Those most likely to watch FOX express a reduction in anti-Mormon sentiments while those most likely to watch liberal outlets express an increase in anti-Mormon biases. Even the magnitude of the change between liberals and moderates supports this observation. Moderates expressed considerably less an increase in anti-Mormon sentiment than liberals.

One is left to conclude that liberal news outlets and, hence, liberalism is the source of any rise in anti-Mormonism in America today.

polifrog

Thomas:

Does saying he's a Mormon undermine him?"

Liberals certainly have been lead to believe so.

Account Deleted

Being quite familiar with Mormonism and having had innumerable discussions with fervent Mormons about this issue, it seemed to me the author was basically saying that it was time for Mormons to stop wanting to badly to be embraced by the general American Christian fold and stand on their own. The author used several examples of Mormonism in the spotlight as the foundation for his argument that general American Christianity may be on the decline while Mormonism has a solid foundation to build its future on.

A lot of that is on a fairly deep level of theology so I can understand how it is much easier to swarm to the words "Mitt Romney" and claim that the intent of the article was political.

Do carry on then.

Account Deleted

It also seems that the article Ed has linked do was in response to this article.

More here.

formerly gt

"Being quite familiar with Mormonism"

since you are quite familiar with Mormonism, i'll ask. Is his view widely shared in the Mormon church? Is it an important topic for Mormons? Why do you think he felt it was necessary to demean Christians in the article?

I think it's naive to believe that the point of the Times publishing the piece was anything other than an attempt to fracture support for Romney. Or perhaps they just enjoy pitting two faith communities against one another.

Account Deleted

There is a bitter history of Mormon's being denigrated, ostracized, driven out and even murdered in American history. I know several my age (40s) that I was raised with who have a sarcastic view of being considered members of a cult or some strange other. So I do think there is a fighting spirit among many Mormons who are no longer willing to accept being put down for their religious beliefs. Christians have demeaned Mormons for about 180 years and they haven't gone away. Their ability to reach out to minority communities is a huge part of their ability to move forward despite the overwhelming barriers erected in their path over the centuries.

Spag

Highlighting Romney's Mormonism when trying to convey that he is "not like us" is no different than claiming Obama is a Muslim and "not like us". Those who claim Obama is a Muslim actually believe that he is a Muslim so it is immaterial whether that is true- their purpose is the same - send the message that he's not like us. The Left said it was a strategy rooted in racism. I don't see the difference.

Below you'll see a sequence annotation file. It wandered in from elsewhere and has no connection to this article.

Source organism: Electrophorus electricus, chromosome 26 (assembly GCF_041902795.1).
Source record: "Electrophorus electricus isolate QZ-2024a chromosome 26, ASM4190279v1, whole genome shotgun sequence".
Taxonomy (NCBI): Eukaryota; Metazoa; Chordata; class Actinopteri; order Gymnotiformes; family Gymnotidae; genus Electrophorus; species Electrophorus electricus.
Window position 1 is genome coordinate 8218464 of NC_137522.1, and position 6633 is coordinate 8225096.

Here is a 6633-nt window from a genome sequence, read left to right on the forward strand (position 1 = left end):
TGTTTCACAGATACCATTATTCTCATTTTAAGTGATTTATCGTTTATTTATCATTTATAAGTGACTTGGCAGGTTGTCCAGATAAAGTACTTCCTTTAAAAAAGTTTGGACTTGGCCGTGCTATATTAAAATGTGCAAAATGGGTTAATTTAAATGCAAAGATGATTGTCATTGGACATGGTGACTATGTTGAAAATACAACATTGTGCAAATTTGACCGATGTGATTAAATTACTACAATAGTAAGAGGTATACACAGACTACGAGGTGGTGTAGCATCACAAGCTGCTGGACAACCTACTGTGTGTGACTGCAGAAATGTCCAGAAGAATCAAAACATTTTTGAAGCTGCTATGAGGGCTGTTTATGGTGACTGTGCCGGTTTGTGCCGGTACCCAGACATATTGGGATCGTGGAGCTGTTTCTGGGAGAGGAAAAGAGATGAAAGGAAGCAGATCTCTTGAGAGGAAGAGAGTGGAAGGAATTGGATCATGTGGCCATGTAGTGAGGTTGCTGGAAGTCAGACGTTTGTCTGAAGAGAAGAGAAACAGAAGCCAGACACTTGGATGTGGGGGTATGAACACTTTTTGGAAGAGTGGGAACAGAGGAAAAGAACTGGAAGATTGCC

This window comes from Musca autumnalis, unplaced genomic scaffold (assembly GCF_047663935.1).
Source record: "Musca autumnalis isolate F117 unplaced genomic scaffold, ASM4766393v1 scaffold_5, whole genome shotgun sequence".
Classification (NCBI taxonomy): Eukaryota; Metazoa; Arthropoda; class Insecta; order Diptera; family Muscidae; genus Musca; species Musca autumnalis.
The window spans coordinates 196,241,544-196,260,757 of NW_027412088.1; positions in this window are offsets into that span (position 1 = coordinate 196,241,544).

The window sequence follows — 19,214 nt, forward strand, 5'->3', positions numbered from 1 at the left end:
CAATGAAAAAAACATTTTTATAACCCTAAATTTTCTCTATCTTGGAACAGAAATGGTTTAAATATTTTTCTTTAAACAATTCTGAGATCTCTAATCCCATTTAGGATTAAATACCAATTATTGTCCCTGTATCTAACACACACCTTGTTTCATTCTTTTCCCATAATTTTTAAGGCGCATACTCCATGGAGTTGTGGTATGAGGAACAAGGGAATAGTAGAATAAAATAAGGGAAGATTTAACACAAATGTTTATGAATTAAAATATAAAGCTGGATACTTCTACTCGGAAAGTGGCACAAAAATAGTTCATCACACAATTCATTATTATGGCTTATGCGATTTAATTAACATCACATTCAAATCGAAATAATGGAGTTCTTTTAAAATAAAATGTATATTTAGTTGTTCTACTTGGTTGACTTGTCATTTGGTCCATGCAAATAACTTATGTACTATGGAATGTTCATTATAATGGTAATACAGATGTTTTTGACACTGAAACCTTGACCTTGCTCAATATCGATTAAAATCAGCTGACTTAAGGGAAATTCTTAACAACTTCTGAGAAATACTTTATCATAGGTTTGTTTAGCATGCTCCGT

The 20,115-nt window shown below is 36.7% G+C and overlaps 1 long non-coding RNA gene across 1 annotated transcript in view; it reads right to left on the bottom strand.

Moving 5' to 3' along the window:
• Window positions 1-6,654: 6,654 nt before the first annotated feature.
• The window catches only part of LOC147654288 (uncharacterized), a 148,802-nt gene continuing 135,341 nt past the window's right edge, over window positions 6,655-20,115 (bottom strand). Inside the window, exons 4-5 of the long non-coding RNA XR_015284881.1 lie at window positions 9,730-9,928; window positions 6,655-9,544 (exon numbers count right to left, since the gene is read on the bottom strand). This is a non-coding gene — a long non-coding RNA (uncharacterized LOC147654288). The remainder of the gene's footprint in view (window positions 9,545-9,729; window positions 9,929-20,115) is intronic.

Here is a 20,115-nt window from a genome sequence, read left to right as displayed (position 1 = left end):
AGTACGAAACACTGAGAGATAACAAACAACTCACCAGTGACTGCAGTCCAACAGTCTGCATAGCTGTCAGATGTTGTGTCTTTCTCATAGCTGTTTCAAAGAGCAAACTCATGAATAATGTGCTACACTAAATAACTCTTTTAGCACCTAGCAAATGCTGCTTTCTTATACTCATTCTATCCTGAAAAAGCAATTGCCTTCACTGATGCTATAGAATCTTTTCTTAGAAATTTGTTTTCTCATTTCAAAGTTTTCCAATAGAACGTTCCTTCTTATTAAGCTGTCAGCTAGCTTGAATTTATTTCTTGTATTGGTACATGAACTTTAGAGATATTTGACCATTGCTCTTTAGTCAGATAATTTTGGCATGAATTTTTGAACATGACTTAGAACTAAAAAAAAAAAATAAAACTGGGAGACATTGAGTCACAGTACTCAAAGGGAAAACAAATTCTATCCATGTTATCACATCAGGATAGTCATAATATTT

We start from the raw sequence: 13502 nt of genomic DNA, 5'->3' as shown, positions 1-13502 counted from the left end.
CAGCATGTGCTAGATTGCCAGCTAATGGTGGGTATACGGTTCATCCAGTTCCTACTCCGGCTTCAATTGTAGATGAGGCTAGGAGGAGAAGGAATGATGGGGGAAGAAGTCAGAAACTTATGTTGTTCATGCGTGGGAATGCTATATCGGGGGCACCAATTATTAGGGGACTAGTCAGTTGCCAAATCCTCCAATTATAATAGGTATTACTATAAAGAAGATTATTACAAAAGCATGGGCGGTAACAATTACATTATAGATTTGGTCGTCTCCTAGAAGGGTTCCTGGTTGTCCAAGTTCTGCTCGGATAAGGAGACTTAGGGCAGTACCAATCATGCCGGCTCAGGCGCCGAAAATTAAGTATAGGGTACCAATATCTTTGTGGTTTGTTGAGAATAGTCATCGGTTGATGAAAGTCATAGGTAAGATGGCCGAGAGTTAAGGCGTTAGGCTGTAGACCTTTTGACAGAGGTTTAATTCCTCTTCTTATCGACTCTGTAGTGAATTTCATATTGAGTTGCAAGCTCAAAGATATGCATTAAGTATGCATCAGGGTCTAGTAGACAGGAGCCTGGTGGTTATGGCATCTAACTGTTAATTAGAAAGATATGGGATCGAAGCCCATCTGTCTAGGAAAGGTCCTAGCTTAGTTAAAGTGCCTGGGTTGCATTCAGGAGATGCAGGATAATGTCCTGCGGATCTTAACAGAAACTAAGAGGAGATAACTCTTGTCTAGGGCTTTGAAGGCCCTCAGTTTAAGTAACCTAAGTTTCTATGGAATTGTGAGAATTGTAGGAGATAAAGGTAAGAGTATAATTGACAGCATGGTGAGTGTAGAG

Mason's article boils down to "Christians are hateful and bigoted people and if they don't want to accept me, to hell with them because I don't want to accept them anyway. Hopefully Mitt Romney will eventually wake up and tell them to kiss his ass, too". Purpose? Anger Christians and raise suspicions about Romney.

Roch

"Highlighting Romney's Mormonism when trying to convey that he is 'not like us'... yada yada" -- Sam

Who is doing that?

And really? You "don't see the difference" between people drawing conclusions about Obama based on false information and a person of Romney's religion discussing Romney's religion? You are not very discerning.

Thomas

So if I actually believe Romney is a robot and so claim he's "not like us", it's the same as talking about his self-identified religious affiliation?

formerly gt

"Highlighting Romney's Mormonism when trying to convey that he is 'not like us'... yada yada" -- Sam

Who is doing that?

Roch, if you're really oblivious to this happening then you really need to reconsider your sources for news. Because apparently you're ill informed.

bubba

Meanwhile, here is how mainstream evangelicals feel about Mormons. They invite one of the more publicly prominent LDS members to be their commencement speaker.

Among other things, he said

"People of different faiths, like yours and mine, sometimes wonder where we can meet in common purpose, when there are so many differences in creed and theology. Surely the answer is that we can meet in service, in shared moral convictions about our nation stemming from a common worldview."

But to people like Soapy, that sort of belief shouldn't cause people who supported Perry, Gingrich, Paul, Bachmann, Santorum, and Cain to support Romney.

sean coon

Not everything has a political agenda, folks. An editorial in the NYTimes about one man's experience and views on being Mormon seems to be an opportunity to present interesting insight on the subject matter. Not quite sure how it was damaging to the Romney campaign.